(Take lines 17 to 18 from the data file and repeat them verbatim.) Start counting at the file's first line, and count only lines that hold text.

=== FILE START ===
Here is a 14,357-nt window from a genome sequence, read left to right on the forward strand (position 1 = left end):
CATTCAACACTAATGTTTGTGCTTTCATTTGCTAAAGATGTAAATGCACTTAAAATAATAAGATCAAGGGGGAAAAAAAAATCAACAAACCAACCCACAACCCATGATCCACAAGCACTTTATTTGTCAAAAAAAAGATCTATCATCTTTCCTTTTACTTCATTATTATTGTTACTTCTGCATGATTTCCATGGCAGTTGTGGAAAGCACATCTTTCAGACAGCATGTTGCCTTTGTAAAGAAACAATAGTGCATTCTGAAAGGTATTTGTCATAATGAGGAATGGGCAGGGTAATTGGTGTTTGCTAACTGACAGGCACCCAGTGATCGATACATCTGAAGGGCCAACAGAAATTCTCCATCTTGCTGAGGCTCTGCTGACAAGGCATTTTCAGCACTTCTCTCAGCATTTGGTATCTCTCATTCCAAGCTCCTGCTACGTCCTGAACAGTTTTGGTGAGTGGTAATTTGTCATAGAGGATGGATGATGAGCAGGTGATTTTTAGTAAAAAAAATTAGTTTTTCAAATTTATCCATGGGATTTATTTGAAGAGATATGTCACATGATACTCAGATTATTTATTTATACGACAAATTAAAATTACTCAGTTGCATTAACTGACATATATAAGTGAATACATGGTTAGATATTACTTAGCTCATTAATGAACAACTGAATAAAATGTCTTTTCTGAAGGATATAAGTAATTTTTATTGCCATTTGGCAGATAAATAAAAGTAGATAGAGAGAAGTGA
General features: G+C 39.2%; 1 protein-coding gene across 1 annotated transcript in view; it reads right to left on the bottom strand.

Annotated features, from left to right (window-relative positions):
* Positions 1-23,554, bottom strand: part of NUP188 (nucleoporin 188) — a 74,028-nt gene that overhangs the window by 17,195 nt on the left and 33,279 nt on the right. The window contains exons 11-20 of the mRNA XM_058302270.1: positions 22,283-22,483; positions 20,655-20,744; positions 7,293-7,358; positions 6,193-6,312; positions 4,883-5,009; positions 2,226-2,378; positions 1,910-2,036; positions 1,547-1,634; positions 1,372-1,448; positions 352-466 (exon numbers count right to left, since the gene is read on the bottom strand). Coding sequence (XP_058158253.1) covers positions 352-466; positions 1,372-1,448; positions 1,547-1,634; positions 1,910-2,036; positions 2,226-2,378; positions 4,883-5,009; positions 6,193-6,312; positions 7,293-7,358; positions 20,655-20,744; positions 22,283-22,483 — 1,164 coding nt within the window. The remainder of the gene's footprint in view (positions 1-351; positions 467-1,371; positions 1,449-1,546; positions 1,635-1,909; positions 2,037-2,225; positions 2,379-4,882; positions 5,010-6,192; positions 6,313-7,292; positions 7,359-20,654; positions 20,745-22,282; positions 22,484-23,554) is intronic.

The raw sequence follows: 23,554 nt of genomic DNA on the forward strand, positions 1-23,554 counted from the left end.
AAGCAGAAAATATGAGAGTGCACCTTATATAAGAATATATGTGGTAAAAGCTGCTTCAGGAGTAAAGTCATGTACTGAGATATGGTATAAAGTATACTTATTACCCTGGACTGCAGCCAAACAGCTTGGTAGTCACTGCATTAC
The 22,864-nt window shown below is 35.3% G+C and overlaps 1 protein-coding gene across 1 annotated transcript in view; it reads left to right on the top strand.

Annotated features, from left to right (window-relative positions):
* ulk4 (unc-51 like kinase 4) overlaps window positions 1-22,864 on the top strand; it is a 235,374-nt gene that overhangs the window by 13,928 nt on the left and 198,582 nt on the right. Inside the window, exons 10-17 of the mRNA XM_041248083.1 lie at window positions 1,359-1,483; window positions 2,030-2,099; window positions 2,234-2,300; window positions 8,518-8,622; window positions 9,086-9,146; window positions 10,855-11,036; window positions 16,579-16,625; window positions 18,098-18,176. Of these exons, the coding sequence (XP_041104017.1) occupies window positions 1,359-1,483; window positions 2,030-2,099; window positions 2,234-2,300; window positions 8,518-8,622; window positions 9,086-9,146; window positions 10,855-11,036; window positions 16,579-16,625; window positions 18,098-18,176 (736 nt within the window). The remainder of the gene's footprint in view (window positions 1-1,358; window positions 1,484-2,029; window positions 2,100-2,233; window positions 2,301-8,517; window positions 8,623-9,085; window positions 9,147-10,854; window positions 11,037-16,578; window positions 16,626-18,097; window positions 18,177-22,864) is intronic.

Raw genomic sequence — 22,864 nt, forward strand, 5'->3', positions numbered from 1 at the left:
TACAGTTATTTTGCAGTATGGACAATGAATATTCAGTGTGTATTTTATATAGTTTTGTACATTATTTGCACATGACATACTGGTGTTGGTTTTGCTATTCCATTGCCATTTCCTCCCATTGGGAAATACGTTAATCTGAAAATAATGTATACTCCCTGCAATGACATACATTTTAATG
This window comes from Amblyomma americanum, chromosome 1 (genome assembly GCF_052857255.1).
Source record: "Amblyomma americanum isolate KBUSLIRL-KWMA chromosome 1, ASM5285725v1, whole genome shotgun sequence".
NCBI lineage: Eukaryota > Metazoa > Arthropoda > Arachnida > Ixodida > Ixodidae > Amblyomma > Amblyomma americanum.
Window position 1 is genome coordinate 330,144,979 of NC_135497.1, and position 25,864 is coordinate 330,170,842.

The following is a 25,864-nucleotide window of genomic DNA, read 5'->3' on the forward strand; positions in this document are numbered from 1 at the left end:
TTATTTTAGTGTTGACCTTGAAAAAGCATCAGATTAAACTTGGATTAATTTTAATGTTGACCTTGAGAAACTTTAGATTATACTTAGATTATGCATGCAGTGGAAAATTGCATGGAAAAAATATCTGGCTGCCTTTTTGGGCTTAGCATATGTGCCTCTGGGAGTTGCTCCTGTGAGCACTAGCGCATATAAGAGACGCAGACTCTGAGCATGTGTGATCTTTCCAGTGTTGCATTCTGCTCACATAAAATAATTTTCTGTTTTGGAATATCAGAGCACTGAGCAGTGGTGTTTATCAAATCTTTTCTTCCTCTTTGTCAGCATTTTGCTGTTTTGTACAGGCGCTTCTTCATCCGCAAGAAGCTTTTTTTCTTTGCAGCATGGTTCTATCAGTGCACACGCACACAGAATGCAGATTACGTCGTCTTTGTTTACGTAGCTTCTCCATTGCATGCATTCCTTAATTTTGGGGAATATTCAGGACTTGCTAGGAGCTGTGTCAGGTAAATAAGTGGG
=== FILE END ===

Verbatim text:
The following is a 25,864-nucleotide window of genomic DNA, read 5'->3' on the forward strand; positions in this document are numbered from 1 at the left end:
TTATTTTAGTGTTGACCTTGAAAAAGCATCAGATTAAACTTGGATTAATTTTAATGTTGACCTTGAGAAACTTTAGATTATACTTAGATTATGCATGCAGTGGAAAATTGCATGGAAAAAATATCTGGCTGCCTTTTTGGGCTTAGCATATGTGCCTCTGGGAGTTGCTCCTGTGAGCACTAGCGCATATAAGAGACGCAGACTCTGAGCATGTGTGATCTTTCCAGTGTTGCATTCTGCTCACATAAAATAATTTTCTGTTTTGGAATATCAGAGCACTGAGCAGTGGTGTTTATCAAATCTTTTCTTCCTCTTTGTCAGCATTTTGCTGTTTTGTACAGGCGCTTCTTCATCCGCAAGAAGCTTTTTTTCTTTGCAGCATGGTTCTATCAGTGCACACGCACACAGAATGCAGATTACGTCGTCTTTGTTTACGTAGCTTCTCCATTGCATGCATTCCTTAATTTTGGGGAATATTCAGGACTTGCTAGGAGCTGTGTCAGGTAAATAAGTGGG